Calm and comfortable is the optimum setting for mankind, and for many that means air-conditioning. That’s all very well, when the electricity that powers AC units is of the green variety. Alas, too often it is not. Many of us aren’t too bothered about that, however, and over the decades air-conditioning has become customary in the rich world.

About 75% of properties in Australia are air-conditioned; in Japan and the United States, more than 90%. Such high levels of penetration in temperate, variable climates is what Rocky Mountain Institute senior fellow Iain Campbell calls “comfort cooling”, where air-con, let’s face it, is a bit of a luxury.

“Yes, there are days [in those countries] when it’s really hot and days when it’s really humid,” he says, “but generally it’s not the tropics.”

It’s the next, far bigger wave of adoption we need to worry about, in regions where populations are massive, the climate is hot – searing at times – and consumers aspire to developed-world levels of comfort. There are 2.8 billion people who live in such regions, Campbell says, and as they climb the income ladder to the point where luxuries such as televisions and mobile phones become affordable, you can bet they will pull the trigger on installing an air-con unit. “We haven’t seen anything yet, and it’s coming fast.”

The bulge in demand for cheap, inefficient air-con units will push up demand for electricity in countries with dirty generation, and that’s not good. To solve the problem a partnership of sponsors, businesses and government bodies has backed the Global Cooling Prize, a $US3 million lure to industry to come up with affordable room air-conditioning technology that can be easily installed to suit a 90-square-metre residence but has five-times less climate impact, and uses 4.5-times less energy, than a popular benchmark unit.

Power down

So far, Campbell is optimistic. “We are uncovering a lot of things that are coming to the prize from a different direction, and we’re hoping to be able to take a pretty good cross-section of those technologies through to prototype,” says Campbell, who has 30 years’ experience in the cooling industry on the product engineering and manufacturing side.

It’s possible to find a room AC unit that achieves 3.5-times lower climate impact than the benchmark chosen for the prize but the game now is to push energy use even lower. “We’re going to see multiple pathways to getting to the five-times criteria – and beyond,” he says. “We want to see diverse technology.”

Next, it becomes a case of explaining the value of energy savings to consumers, so they’ll spend more on efficient units today knowing that they will spend less on electricity tomorrow. This is where governments can step in with efficiency standards, he says, which become an incentive to manufacturers as they compete for energy-conscious consumers. “Time after time the pricing of those more efficient units comes down, and that’s where mass market production is now occurring,” says Campbell, who was in Australia in March to present to the Australian Institute of Refrigeration, Air-conditioning and Heating refrigeration conference.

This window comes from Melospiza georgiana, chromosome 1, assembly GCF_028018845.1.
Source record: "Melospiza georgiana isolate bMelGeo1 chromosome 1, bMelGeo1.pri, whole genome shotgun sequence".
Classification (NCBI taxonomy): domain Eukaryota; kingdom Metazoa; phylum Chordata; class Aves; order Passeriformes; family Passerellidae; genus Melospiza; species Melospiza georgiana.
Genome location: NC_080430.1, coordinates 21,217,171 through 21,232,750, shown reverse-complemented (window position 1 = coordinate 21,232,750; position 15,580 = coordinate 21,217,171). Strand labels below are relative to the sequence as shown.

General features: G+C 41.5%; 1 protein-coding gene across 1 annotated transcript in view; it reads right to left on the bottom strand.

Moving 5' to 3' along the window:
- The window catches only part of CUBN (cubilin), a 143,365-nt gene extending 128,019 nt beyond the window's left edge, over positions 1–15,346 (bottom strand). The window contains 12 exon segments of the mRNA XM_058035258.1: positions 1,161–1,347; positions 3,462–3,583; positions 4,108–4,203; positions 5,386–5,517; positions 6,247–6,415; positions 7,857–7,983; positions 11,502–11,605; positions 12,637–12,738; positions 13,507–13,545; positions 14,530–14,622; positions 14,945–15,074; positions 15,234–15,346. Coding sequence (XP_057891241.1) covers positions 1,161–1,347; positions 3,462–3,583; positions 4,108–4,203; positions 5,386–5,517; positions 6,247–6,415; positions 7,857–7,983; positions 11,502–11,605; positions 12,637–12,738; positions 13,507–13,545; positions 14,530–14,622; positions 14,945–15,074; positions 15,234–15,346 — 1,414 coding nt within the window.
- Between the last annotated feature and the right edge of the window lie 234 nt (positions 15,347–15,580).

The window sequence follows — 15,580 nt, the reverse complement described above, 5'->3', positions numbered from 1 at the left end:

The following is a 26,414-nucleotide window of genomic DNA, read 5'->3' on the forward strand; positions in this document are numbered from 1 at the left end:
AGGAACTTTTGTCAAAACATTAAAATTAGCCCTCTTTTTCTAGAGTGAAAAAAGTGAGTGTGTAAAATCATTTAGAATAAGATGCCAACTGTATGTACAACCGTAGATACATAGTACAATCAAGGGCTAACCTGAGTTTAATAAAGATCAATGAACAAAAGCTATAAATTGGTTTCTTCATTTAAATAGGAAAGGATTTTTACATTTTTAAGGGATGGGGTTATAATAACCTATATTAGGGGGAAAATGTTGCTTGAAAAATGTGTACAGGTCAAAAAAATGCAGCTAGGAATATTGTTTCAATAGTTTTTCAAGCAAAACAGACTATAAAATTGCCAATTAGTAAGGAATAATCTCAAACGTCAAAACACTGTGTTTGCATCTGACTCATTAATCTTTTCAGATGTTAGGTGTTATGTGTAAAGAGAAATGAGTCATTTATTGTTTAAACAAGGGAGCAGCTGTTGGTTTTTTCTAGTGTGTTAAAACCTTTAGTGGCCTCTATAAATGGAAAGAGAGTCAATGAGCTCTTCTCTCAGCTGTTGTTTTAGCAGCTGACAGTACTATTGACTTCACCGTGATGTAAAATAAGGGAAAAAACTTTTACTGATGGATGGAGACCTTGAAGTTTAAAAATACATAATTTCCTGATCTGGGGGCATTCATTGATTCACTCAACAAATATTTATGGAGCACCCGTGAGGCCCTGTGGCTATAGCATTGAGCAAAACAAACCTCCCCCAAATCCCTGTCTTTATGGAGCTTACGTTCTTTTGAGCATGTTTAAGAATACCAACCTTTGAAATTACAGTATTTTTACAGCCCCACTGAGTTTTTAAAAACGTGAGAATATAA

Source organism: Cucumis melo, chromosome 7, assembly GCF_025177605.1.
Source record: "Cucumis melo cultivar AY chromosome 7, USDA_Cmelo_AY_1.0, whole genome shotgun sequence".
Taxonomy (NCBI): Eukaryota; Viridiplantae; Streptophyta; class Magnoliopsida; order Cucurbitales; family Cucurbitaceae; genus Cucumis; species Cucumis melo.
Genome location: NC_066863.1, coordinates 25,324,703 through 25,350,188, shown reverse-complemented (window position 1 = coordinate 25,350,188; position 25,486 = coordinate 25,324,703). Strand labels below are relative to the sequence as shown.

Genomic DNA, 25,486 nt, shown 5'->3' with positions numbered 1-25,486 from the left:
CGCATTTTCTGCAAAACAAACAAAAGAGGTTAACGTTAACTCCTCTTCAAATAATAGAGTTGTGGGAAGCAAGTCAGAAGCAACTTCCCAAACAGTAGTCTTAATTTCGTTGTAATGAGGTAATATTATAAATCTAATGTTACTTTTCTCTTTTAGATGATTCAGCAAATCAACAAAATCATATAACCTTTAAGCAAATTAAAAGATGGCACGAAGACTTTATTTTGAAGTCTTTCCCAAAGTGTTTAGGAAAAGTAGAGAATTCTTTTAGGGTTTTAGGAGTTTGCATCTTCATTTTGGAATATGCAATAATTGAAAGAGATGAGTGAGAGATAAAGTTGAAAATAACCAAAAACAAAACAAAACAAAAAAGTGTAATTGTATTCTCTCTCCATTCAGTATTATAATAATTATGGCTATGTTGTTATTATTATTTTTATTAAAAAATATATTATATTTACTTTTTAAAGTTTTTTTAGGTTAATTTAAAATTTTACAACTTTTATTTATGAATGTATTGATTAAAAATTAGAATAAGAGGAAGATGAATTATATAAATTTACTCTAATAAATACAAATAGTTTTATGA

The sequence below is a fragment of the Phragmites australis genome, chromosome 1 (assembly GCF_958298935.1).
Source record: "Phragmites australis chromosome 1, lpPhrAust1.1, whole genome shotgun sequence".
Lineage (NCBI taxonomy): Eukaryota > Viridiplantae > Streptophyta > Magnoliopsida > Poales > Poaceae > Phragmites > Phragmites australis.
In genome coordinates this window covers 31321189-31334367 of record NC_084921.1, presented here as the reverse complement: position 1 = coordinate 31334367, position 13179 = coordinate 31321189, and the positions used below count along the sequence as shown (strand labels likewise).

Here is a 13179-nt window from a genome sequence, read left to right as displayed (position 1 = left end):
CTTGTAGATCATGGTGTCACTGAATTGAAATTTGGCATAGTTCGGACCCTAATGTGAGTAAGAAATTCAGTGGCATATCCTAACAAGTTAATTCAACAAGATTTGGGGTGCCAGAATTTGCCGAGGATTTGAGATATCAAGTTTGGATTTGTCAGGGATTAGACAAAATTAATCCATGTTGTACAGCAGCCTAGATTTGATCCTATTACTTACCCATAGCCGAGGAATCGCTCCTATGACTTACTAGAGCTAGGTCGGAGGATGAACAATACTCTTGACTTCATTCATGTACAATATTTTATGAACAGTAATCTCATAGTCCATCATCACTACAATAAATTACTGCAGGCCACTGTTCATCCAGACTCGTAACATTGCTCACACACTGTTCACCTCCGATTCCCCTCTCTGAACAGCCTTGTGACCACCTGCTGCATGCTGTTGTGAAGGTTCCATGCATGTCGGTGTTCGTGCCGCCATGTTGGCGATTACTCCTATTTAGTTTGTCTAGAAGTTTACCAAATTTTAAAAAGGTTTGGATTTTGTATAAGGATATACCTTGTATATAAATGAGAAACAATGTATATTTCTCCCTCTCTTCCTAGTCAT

The winner of the Global Cooling Prize will take $US1 million and 10 finalists will be awarded $US200,000 each. Entries close mid-August.

Air-con crazy

Singapore is touted as an air-con success story, where the cooling technology drove productivity by effectively removing the burden of stifling afternoon heat. In regions where the seasons are more pronounced, however, it’s common for interiors to be unreasonably cold in summer. If the rest of the world goes air-con crazy and catches the west’s over-cooling bug, there will be trouble.

To cool an interior effectively it pays to understand how air-con works, but many owners operate units inefficiently simply because they don’t know better. In a humid climate it’s common to over-cool in order to cause condensation and remove moisture from the air; more energy is then required to reheat the air. Cooling also elicits a positive emotional response, where shoppers who are greeted by a refrigerated current are grateful for a retailer’s benevolence and “air of luxury”. Cash registers ring in favourable response, and store-owners shrug off high power bills. That doesn’t help anyone in the long run.

Government owners of power infrastructure are aware that cooling drives peak consumption, and replacement of energy-hungry air-con units with efficient ones would offset expensive grid upgrades. “It’s an incredibly expensive load for the grid to serve,” Campbell says. “If you let people buy inefficient equipment you have to put in energy infrastructure that you can’t recover from consumers because you have to subsidise the cost of retail electricity – it all becomes very dysfunctional and we hope we are opening people’s eyes to some of those problems.”

The room AC segment is the biggest and “most dysfunctional” sector in air-conditioning, Campbell says. About 70% of the world’s production is out of China, and two companies account for half of that. “You’ve got a mass industry that isn’t innovating and controls most of the channels to market.” There’s an opportunity to clean things up.

Campbell is well received by policy-makers in Indian government, he says, because they understand the impact to their electricity system of becoming the world’s largest air-conditioning market at some point in the future. But from a consumer perspective, “people just want access to cooling – it’s a step into the middle class, and there is huge pent-up demand.”

You can neutralise the impact of that ramp-up in adoption if you have a technology that has five-times lower climate impact, he says. “Our criteria was set by the need to neutralise the environmental impact of cooling, so you can satiate the demand out to 2050 but have lower environment impact than today’s cooling systems.”